He reflected on the pro-labor demonstrations in Wisconsin earlier this year that were sparked by the governor’s fight to take away collective bargaining rights from public sector workers in his state. “We did it here, and I think this is going to happen all over the country,” Feingold said, “because people have been kicked when they are down, over and over again. You can only kick people so long before they react.
“This is time now for accountability, and this is a good way to show people how strongly we feel. The working people of this country have been treated very brutally and it has to change.” – CBSNews
Since early this year we have been sounding the warning of coming protests to the U.S. Next is rioting, and then martial law.
The rioting will soon invade the news as Americans vent their frustrations and feeling of being treated as cattle. Military intervention will occur and Martial Law will be declared as the citizens of the United States have lost their jobs and will then lose their liberties.
Do not take part in any rioting. Do not oppose the government of the United States. Await Yahweh’s army to liberate Christ’s followers.
The National Air and Space Museum in Washington was closed Saturday after anti-war demonstrators swarmed the building to protest a drone exhibit and security guards used pepper spray to repel them, sickening a number of protesters.
Smithsonian spokesman John Gibbons said a large group of demonstrators, estimated at 100 to 200 people, arrived at about 3 p.m. and tried to enter the National Mall museum. When a security guard stopped group members from entering, saying they could not bring in signs, he was apparently held by demonstrators, Gibbons said. A second guard who arrived used pepper spray on at least one person and the crowd dispersed, he added.
A number of groups have been demonstrating in the city in the past week. The group that arrived at the museum Saturday included individuals taking part in the October 2011 Stop the Machine demonstration in the city’s Freedom Plaza, which has an anti-war and anti-corporate greed message. The group also included protesters affiliated with Occupy D.C., a group modeled on the Occupy Wall Street protests in New York City. Occupy D.C. has been holding marches and meetings in Washington’s McPherson Square.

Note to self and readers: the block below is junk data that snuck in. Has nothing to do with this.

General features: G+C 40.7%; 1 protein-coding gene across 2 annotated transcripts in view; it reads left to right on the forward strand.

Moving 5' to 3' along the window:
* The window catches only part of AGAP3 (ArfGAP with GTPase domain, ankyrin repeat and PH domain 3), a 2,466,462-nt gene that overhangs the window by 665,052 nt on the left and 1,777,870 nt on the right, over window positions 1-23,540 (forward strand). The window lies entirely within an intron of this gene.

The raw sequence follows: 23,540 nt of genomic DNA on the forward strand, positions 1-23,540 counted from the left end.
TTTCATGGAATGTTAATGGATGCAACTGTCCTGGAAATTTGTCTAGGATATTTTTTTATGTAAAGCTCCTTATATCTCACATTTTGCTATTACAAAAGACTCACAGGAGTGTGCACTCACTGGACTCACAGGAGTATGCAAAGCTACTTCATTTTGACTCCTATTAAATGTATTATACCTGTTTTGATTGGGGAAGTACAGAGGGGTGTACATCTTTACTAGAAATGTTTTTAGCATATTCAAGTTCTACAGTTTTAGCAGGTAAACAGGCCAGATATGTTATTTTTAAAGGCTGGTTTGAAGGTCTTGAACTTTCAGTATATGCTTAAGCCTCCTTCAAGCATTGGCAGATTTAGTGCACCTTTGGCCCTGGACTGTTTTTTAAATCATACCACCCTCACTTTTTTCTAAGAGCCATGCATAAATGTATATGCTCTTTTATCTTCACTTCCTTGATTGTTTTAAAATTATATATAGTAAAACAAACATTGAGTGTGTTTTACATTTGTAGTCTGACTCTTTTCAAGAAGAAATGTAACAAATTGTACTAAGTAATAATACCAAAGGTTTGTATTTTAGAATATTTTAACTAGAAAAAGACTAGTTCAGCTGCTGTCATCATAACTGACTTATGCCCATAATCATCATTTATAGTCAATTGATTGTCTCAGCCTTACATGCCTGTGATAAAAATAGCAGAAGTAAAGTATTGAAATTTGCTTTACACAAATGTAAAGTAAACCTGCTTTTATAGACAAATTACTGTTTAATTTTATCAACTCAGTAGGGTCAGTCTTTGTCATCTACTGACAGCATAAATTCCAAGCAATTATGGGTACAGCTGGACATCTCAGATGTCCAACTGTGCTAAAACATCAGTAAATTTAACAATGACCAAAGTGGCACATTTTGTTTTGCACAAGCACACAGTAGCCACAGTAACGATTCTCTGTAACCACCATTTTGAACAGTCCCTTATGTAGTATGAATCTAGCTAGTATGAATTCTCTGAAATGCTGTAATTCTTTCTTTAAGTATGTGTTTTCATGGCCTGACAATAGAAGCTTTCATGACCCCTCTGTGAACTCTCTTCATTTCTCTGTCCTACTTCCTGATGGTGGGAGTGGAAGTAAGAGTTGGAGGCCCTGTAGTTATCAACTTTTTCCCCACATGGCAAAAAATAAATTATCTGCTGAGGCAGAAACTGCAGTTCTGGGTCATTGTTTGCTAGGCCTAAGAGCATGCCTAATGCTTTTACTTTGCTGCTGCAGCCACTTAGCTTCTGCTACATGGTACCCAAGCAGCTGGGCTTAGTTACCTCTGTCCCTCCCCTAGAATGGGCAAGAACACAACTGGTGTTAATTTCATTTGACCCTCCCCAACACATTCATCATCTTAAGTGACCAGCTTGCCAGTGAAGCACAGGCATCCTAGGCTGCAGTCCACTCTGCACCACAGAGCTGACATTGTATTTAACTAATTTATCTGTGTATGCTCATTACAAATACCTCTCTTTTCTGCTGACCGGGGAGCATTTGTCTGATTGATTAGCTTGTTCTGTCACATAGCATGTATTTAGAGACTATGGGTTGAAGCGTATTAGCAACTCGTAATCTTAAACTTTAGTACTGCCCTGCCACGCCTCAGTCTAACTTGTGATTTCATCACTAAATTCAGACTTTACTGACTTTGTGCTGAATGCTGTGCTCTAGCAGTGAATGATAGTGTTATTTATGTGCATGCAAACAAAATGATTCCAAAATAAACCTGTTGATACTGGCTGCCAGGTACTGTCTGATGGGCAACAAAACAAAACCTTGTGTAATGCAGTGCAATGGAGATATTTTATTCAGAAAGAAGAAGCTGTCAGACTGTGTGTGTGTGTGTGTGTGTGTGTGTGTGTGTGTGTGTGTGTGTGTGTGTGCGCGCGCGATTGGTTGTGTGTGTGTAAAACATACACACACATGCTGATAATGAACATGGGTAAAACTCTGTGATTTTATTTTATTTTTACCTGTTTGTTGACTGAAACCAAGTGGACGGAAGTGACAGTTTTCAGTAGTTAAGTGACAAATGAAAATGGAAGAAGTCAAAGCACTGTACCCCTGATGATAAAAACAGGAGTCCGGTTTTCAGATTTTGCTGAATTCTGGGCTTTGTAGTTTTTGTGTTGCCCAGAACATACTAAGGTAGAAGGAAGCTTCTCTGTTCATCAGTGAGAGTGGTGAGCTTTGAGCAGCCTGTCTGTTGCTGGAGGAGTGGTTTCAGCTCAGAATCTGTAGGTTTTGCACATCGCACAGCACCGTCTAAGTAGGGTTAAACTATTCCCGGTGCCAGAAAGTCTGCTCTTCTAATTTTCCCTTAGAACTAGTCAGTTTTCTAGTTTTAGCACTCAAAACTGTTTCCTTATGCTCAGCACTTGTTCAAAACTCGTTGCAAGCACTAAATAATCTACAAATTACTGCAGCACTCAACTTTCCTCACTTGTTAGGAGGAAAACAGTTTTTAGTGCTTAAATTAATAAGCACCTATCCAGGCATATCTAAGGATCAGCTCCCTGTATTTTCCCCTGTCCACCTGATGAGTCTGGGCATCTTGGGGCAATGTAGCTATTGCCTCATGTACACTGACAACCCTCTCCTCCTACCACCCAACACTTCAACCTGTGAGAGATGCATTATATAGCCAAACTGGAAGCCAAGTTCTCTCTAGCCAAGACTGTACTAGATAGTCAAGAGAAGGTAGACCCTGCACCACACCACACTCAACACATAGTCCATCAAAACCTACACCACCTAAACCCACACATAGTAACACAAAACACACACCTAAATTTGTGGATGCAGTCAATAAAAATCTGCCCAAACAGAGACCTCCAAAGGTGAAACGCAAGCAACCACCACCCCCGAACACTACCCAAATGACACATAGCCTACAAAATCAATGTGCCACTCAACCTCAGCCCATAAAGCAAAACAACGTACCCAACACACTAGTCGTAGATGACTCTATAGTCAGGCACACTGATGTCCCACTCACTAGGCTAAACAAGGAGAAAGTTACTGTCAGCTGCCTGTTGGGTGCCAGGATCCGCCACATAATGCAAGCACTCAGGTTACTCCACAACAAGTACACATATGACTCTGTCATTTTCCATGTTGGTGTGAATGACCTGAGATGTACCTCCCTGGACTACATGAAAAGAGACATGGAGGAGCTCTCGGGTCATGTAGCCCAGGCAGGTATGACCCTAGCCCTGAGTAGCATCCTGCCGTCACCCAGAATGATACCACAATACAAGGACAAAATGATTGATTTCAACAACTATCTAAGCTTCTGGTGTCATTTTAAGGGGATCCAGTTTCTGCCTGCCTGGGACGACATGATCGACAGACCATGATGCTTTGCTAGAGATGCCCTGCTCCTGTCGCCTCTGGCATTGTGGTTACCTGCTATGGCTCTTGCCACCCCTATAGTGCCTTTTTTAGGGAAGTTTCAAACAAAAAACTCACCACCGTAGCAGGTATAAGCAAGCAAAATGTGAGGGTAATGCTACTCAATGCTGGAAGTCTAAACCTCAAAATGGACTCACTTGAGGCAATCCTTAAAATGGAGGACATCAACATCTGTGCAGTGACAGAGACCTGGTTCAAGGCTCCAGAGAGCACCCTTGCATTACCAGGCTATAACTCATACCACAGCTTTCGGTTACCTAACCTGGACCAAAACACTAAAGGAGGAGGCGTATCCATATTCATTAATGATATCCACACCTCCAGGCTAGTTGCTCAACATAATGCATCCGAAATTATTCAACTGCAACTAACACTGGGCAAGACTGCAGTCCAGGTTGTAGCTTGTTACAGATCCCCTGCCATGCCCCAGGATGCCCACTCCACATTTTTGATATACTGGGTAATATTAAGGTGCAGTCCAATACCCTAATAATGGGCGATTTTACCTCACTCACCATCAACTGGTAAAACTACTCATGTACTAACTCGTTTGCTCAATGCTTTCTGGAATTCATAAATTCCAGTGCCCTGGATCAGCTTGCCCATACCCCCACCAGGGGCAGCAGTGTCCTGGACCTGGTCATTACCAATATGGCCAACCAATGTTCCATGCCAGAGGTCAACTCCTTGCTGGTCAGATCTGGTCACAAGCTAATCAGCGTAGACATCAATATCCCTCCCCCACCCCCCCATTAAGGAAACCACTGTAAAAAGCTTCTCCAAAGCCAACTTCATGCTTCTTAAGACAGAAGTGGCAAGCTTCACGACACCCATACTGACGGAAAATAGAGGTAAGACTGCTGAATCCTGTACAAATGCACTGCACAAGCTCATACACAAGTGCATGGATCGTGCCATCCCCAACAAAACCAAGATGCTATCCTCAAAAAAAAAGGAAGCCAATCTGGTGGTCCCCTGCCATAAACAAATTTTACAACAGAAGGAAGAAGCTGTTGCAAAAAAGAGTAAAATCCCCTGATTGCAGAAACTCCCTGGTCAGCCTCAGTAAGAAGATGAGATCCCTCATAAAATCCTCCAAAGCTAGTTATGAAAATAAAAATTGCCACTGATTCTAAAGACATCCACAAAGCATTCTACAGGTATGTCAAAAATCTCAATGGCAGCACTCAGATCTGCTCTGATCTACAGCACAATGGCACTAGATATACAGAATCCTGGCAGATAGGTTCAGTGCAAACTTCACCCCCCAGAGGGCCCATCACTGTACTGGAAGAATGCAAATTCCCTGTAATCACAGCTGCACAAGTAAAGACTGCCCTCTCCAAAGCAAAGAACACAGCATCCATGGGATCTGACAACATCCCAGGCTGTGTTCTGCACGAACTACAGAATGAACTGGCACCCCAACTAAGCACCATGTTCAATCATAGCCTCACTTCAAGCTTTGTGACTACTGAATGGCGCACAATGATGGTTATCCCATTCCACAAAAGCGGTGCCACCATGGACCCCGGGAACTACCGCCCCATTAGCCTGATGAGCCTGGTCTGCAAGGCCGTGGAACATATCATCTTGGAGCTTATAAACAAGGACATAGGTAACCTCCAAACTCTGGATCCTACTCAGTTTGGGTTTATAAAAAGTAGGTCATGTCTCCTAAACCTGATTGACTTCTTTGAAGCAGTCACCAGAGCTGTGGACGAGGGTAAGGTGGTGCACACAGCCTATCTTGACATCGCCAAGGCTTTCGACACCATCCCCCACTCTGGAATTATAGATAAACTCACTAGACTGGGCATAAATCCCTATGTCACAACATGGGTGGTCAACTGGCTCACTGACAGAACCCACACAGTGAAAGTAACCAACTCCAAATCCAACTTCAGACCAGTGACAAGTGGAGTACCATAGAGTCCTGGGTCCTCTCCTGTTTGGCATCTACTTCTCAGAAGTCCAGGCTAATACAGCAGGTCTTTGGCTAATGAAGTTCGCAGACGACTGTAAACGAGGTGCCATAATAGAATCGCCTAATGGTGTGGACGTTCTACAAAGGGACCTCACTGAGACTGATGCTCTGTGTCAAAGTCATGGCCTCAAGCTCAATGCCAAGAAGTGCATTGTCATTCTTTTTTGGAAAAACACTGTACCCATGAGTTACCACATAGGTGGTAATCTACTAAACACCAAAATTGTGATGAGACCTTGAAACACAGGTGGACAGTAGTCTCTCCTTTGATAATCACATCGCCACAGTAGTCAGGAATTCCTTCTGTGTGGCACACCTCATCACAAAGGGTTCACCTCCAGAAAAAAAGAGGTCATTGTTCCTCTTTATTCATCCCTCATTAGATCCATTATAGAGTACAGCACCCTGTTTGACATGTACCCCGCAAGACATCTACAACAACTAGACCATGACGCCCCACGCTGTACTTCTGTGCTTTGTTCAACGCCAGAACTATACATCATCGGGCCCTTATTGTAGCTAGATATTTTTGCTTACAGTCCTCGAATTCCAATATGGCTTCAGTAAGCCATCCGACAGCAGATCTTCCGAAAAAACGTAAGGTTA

David Swanson, 41, of Charlottesville, Va., said he was among dozens of people sickened by the pepper spray. He said he got sick even though he was outside the building when the spraying began.
“I began choking and vomiting and got a headache,” Swanson said.
Swanson, who says he has been part of the Freedom Plaza protest, says protesters were not looking to shut down the museum but to make a point about the massive military spending and the use of deadly drones. He said the security officers got aggressive after some protesters unfurled a protest banner inside.
He posted videos on his blog, warisacrime.org, that shows a security officer yelling “Get back” as pepper spray is apparently used. Several people fell to the ground outside in agony as others coughed, rubbed their eyes and fled the building.
Pete Piringer, a D.C. fire department spokesman, told The Associated Press on Saturday evening that medics treated or evaluated a dozen people at the scene but that no one was seriously hurt by the pepper spray.
Legba Carrefour, who is working with Occupy D.C., said a number of individuals joined the march to the museum following an afternoon meeting of the group.
Ann Wilcox, a lawyer working with Stop the Machine, said a 19-year-old woman from Madison, Wis., was arrested by police. She paid a fine and was released later Saturday. Wilcox said the protesters went to the Air and Space museum to demonstrate against a drone exhibit.
The museum has an exhibit, “Military Unmanned Aerial Vehicles,” that covers the history of unmanned aircraft and their current use as offensive weapons. Drones are often called the weapon of choice of the Obama administration, which quadrupled drone strikes against al-Qaida targets in Pakistan’s lawless tribal areas, up from less than 50 under the Bush administration to more than 220 in the past three years. - News-Sun